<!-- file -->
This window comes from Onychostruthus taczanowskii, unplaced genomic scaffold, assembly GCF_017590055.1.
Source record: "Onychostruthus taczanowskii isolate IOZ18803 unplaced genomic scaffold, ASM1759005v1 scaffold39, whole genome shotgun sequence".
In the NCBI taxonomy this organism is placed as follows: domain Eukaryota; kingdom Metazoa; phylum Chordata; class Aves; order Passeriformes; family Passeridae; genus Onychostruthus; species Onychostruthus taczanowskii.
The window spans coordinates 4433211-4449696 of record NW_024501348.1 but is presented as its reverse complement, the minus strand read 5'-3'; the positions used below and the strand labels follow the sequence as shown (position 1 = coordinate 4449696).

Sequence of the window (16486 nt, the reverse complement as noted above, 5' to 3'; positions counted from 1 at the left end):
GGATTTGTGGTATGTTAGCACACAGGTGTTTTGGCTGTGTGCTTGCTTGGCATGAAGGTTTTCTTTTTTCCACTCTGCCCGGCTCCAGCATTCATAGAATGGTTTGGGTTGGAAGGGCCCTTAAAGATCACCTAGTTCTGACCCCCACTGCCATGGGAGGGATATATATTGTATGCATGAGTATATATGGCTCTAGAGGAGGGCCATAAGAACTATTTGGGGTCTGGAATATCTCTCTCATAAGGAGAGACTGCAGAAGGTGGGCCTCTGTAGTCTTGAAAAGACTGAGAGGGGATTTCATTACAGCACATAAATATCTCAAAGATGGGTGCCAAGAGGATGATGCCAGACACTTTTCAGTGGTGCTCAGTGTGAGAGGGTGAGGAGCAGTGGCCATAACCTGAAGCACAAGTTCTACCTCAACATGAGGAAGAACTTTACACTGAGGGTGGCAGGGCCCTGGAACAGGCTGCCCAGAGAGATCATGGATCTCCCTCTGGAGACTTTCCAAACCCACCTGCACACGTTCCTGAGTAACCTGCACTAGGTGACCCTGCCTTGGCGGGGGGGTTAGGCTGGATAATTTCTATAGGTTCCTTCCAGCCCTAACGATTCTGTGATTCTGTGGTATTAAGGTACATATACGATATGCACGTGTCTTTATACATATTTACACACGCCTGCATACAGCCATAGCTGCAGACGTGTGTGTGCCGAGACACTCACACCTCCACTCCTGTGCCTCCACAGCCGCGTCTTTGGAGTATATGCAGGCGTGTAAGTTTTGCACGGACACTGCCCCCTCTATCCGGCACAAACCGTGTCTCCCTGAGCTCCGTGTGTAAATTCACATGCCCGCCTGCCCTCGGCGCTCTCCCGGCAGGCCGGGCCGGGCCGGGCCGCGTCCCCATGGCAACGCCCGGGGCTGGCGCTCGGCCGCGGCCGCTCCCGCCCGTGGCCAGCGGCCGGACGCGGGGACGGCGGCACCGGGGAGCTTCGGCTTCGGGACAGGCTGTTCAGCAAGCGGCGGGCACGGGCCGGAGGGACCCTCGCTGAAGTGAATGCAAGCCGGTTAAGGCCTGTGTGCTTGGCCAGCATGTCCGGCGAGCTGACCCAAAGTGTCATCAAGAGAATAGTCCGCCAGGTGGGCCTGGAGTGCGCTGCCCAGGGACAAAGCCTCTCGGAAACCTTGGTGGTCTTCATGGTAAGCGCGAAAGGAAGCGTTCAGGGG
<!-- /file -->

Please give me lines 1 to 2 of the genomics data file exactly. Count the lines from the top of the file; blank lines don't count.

This window comes from Onychostruthus taczanowskii, unplaced genomic scaffold, assembly GCF_017590055.1.
Source record: "Onychostruthus taczanowskii isolate IOZ18803 unplaced genomic scaffold, ASM1759005v1 scaffold39, whole genome shotgun sequence".